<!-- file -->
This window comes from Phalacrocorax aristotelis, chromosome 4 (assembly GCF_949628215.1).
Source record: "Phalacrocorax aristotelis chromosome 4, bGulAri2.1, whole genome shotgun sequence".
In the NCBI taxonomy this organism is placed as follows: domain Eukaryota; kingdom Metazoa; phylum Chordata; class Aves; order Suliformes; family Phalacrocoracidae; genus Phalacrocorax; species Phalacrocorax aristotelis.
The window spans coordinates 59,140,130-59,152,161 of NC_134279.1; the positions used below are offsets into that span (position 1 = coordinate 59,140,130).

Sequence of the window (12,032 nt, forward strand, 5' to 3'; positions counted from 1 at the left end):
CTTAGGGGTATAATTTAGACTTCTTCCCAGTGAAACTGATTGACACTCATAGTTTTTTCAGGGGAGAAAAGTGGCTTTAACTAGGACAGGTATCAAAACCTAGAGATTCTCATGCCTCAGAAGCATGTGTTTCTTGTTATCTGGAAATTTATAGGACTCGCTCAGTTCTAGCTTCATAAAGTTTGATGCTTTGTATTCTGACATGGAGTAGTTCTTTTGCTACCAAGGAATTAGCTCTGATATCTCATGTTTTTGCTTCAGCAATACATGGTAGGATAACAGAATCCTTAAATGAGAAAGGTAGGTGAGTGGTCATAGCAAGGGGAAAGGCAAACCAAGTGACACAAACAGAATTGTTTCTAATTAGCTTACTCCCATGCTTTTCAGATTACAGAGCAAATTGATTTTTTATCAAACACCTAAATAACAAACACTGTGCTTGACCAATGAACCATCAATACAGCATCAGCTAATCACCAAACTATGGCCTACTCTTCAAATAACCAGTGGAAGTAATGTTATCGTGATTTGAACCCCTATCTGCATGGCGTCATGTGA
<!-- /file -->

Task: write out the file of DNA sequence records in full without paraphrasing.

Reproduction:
This window comes from Phalacrocorax aristotelis, chromosome 4 (assembly GCF_949628215.1).
Source record: "Phalacrocorax aristotelis chromosome 4, bGulAri2.1, whole genome shotgun sequence".
In the NCBI taxonomy this organism is placed as follows: domain Eukaryota; kingdom Metazoa; phylum Chordata; class Aves; order Suliformes; family Phalacrocoracidae; genus Phalacrocorax; species Phalacrocorax aristotelis.
The window spans coordinates 59,140,130-59,152,161 of NC_134279.1; the positions used below are offsets into that span (position 1 = coordinate 59,140,130).

Sequence of the window (12,032 nt, forward strand, 5' to 3'; positions counted from 1 at the left end):
CTTAGGGGTATAATTTAGACTTCTTCCCAGTGAAACTGATTGACACTCATAGTTTTTTCAGGGGAGAAAAGTGGCTTTAACTAGGACAGGTATCAAAACCTAGAGATTCTCATGCCTCAGAAGCATGTGTTTCTTGTTATCTGGAAATTTATAGGACTCGCTCAGTTCTAGCTTCATAAAGTTTGATGCTTTGTATTCTGACATGGAGTAGTTCTTTTGCTACCAAGGAATTAGCTCTGATATCTCATGTTTTTGCTTCAGCAATACATGGTAGGATAACAGAATCCTTAAATGAGAAAGGTAGGTGAGTGGTCATAGCAAGGGGAAAGGCAAACCAAGTGACACAAACAGAATTGTTTCTAATTAGCTTACTCCCATGCTTTTCAGATTACAGAGCAAATTGATTTTTTATCAAACACCTAAATAACAAACACTGTGCTTGACCAATGAACCATCAATACAGCATCAGCTAATCACCAAACTATGGCCTACTCTTCAAATAACCAGTGGAAGTAATGTTATCGTGATTTGAACCCCTATCTGCATGGCGTCATGTGA